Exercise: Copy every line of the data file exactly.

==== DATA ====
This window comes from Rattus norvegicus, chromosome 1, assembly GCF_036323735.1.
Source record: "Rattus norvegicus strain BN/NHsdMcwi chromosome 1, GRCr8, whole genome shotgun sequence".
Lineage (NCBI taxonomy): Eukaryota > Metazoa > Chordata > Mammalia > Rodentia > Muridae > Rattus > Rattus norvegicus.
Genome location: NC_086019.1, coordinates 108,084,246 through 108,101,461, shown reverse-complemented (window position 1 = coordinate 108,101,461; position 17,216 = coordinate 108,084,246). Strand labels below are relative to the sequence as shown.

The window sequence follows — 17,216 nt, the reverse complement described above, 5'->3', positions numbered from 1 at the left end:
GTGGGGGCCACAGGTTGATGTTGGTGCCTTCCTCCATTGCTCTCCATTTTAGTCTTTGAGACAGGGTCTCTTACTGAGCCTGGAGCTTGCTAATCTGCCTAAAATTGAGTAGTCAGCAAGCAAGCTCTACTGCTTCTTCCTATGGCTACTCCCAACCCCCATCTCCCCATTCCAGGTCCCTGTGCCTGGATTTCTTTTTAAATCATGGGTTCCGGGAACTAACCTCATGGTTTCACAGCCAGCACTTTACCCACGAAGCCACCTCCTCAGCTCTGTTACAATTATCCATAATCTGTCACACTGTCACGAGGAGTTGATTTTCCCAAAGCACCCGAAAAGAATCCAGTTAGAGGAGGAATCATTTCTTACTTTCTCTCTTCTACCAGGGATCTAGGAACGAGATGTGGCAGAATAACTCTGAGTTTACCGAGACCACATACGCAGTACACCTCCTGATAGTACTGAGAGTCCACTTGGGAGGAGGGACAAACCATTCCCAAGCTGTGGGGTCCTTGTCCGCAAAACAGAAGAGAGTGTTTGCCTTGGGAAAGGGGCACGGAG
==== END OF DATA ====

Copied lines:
This window comes from Rattus norvegicus, chromosome 1, assembly GCF_036323735.1.
Source record: "Rattus norvegicus strain BN/NHsdMcwi chromosome 1, GRCr8, whole genome shotgun sequence".
Lineage (NCBI taxonomy): Eukaryota > Metazoa > Chordata > Mammalia > Rodentia > Muridae > Rattus > Rattus norvegicus.
Genome location: NC_086019.1, coordinates 108,084,246 through 108,101,461, shown reverse-complemented (window position 1 = coordinate 108,101,461; position 17,216 = coordinate 108,084,246). Strand labels below are relative to the sequence as shown.

The window sequence follows — 17,216 nt, the reverse complement described above, 5'->3', positions numbered from 1 at the left end:
GTGGGGGCCACAGGTTGATGTTGGTGCCTTCCTCCATTGCTCTCCATTTTAGTCTTTGAGACAGGGTCTCTTACTGAGCCTGGAGCTTGCTAATCTGCCTAAAATTGAGTAGTCAGCAAGCAAGCTCTACTGCTTCTTCCTATGGCTACTCCCAACCCCCATCTCCCCATTCCAGGTCCCTGTGCCTGGATTTCTTTTTAAATCATGGGTTCCGGGAACTAACCTCATGGTTTCACAGCCAGCACTTTACCCACGAAGCCACCTCCTCAGCTCTGTTACAATTATCCATAATCTGTCACACTGTCACGAGGAGTTGATTTTCCCAAAGCACCCGAAAAGAATCCAGTTAGAGGAGGAATCATTTCTTACTTTCTCTCTTCTACCAGGGATCTAGGAACGAGATGTGGCAGAATAACTCTGAGTTTACCGAGACCACATACGCAGTACACCTCCTGATAGTACTGAGAGTCCACTTGGGAGGAGGGACAAACCATTCCCAAGCTGTGGGGTCCTTGTCCGCAAAACAGAAGAGAGTGTTTGCCTTGGGAAAGGGGCACGGAG